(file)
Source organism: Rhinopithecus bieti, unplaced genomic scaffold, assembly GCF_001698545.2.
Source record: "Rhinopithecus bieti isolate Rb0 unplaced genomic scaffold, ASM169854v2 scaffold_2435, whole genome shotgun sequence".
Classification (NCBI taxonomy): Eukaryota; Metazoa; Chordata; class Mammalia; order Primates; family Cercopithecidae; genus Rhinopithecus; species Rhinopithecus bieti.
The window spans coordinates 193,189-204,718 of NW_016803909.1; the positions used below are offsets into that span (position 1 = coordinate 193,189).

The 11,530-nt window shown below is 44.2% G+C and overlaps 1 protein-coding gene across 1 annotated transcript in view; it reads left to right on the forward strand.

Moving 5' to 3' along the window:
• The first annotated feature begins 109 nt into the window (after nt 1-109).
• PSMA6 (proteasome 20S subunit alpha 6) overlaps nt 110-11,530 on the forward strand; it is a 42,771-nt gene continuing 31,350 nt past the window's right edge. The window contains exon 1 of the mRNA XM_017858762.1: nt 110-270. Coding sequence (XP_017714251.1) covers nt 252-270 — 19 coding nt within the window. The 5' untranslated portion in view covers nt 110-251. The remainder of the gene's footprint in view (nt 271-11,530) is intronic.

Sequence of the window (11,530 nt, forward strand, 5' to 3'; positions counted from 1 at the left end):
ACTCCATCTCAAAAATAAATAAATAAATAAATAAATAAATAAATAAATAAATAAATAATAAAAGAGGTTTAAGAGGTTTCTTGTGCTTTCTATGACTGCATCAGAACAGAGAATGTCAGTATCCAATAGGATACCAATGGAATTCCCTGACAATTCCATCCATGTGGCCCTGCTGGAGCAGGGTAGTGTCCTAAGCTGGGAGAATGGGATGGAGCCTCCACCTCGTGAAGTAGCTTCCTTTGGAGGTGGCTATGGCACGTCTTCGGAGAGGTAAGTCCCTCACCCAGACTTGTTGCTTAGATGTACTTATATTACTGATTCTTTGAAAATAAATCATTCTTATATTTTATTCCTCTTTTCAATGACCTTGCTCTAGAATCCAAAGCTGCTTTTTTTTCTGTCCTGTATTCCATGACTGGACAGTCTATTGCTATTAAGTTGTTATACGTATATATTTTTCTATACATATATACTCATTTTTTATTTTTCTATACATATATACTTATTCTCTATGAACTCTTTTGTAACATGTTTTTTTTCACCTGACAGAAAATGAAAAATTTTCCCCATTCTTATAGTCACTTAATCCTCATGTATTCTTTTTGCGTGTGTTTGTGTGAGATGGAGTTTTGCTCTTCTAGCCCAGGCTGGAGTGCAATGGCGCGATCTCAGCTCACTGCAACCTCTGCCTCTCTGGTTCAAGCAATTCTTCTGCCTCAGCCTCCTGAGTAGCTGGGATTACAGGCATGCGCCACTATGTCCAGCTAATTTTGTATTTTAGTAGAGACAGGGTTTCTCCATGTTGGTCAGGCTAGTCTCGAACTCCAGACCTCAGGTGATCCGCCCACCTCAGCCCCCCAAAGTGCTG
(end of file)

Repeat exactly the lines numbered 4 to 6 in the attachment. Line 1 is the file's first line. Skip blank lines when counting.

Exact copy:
The window spans coordinates 193,189-204,718 of NW_016803909.1; the positions used below are offsets into that span (position 1 = coordinate 193,189).

The 11,530-nt window shown below is 44.2% G+C and overlaps 1 protein-coding gene across 1 annotated transcript in view; it reads left to right on the forward strand.

Moving 5' to 3' along the window: